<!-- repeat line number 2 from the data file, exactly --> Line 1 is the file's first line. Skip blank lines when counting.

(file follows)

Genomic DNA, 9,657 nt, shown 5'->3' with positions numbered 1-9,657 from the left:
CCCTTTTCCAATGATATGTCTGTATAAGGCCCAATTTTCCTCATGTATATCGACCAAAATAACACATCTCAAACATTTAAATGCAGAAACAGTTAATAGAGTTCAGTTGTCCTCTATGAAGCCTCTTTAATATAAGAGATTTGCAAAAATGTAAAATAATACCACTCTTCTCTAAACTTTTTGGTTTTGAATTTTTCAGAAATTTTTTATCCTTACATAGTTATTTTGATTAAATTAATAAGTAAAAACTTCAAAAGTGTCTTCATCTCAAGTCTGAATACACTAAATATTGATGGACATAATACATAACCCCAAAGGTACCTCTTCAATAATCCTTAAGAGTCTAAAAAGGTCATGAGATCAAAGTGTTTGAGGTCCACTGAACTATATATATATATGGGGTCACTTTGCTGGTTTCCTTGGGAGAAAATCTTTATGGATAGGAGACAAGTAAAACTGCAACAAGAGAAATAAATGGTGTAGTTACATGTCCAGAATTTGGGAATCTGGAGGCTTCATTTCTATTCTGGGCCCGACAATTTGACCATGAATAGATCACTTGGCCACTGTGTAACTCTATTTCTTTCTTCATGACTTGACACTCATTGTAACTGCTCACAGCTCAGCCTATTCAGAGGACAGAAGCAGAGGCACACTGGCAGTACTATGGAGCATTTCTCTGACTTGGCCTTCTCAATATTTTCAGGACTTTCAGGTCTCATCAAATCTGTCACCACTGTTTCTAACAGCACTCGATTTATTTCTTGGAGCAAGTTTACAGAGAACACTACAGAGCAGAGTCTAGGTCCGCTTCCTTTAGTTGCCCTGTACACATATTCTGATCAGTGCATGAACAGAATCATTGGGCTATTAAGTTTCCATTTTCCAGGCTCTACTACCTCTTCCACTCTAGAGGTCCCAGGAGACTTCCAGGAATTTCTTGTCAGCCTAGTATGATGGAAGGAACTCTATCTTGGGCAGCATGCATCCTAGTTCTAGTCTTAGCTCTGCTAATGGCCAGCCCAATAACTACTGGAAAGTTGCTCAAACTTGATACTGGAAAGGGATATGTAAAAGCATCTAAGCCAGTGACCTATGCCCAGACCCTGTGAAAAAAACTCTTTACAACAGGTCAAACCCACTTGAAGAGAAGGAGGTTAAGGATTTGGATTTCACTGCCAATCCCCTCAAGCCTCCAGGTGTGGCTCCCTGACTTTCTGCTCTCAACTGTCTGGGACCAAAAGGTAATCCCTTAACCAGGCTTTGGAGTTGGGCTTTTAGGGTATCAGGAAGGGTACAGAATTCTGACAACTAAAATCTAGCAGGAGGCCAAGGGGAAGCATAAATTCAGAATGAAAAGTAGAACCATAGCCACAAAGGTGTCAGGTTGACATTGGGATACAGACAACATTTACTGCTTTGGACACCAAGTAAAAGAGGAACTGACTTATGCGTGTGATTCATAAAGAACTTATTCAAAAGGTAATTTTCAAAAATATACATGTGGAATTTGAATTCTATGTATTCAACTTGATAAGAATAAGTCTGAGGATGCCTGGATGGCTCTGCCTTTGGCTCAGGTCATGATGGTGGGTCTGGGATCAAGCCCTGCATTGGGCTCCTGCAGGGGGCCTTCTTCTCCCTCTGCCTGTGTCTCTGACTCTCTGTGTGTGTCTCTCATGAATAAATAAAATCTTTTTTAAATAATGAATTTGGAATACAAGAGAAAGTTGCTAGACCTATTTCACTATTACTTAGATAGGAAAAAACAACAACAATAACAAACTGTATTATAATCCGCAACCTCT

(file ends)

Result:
CCCTTTTCCAATGATATGTCTGTATAAGGCCCAATTTTCCTCATGTATATCGACCAAAATAACACATCTCAAACATTTAAATGCAGAAACAGTTAATAGAGTTCAGTTGTCCTCTATGAAGCCTCTTTAATATAAGAGATTTGCAAAAATGTAAAATAATACCACTCTTCTCTAAACTTTTTGGTTTTGAATTTTTCAGAAATTTTTTATCCTTACATAGTTATTTTGATTAAATTAATAAGTAAAAACTTCAAAAGTGTCTTCATCTCAAGTCTGAATACACTAAATATTGATGGACATAATACATAACCCCAAAGGTACCTCTTCAATAATCCTTAAGAGTCTAAAAAGGTCATGAGATCAAAGTGTTTGAGGTCCACTGAACTATATATATATATGGGGTCACTTTGCTGGTTTCCTTGGGAGAAAATCTTTATGGATAGGAGACAAGTAAAACTGCAACAAGAGAAATAAATGGTGTAGTTACATGTCCAGAATTTGGGAATCTGGAGGCTTCATTTCTATTCTGGGCCCGACAATTTGACCATGAATAGATCACTTGGCCACTGTGTAACTCTATTTCTTTCTTCATGACTTGACACTCATTGTAACTGCTCACAGCTCAGCCTATTCAGAGGACAGAAGCAGAGGCACACTGGCAGTACTATGGAGCATTTCTCTGACTTGGCCTTCTCAATATTTTCAGGACTTTCAGGTCTCATCAAATCTGTCACCACTGTTTCTAACAGCACTCGATTTATTTCTTGGAGCAAGTTTACAGAGAACACTACAGAGCAGAGTCTAGGTCCGCTTCCTTTAGTTGCCCTGTACACATATTCTGATCAGTGCATGAACAGAATCATTGGGCTATTAAGTTTCCATTTTCCAGGCTCTACTACCTCTTCCACTCTAGAGGTCCCAGGAGACTTCCAGGAATTTCTTGTCAGCCTAGTATGATGGAAGGAACTCTATCTTGGGCAGCATGCATCCTAGTTCTAGTCTTAGCTCTGCTAATGGCCAGCCCAATAACTACTGGAAAGTTGCTCAAACTTGATACTGGAAAGGGATATGTAAAAGCATCTAAGCCAGTGACCTATGCCCAGACCCTGTGAAAAAAACTCTTTACAACAGGTCAAACCCACTTGAAGAGAAGGAGGTTAAGGATTTGGATTTCACTGCCAATCCCCTCAAGCCTCCAGGTGTGGCTCCCTGACTTTCTGCTCTCAACTGTCTGGGACCAAAAGGTAATCCCTTAACCAGGCTTTGGAGTTGGGCTTTTAGGGTATCAGGAAGGGTACAGAATTCTGACAACTAAAATCTAGCAGGAGGCCAAGGGGAAGCATAAATTCAGAATGAAAAGTAGAACCATAGCCACAAAGGTGTCAGGTTGACATTGGGATACAGACAACATTTACTGCTTTGGACACCAAGTAAAAGAGGAACTGACTTATGCGTGTGATTCATAAAGAACTTATTCAAAAGGTAATTTTCAAAAATATACATGTGGAATTTGAATTCTATGTATTCAACTTGATAAGAATAAGTCTGAGGATGCCTGGATGGCTCTGCCTTTGGCTCAGGTCATGATGGTGGGTCTGGGATCAAGCCCTGCATTGGGCTCCTGCAGGGGGCCTTCTTCTCCCTCTGCCTGTGTCTCTGACTCTCTGTGTGTGTCTCTCATGAATAAATAAAATCTTTTTTAAATAATGAATTTGGAATACAAGAGAAAGTTGCTAGACCTATTTCACTATTACTTAGATAGGAAAAAACAACAACAATAACAAACTGTATTATAATCCGCAACCTCT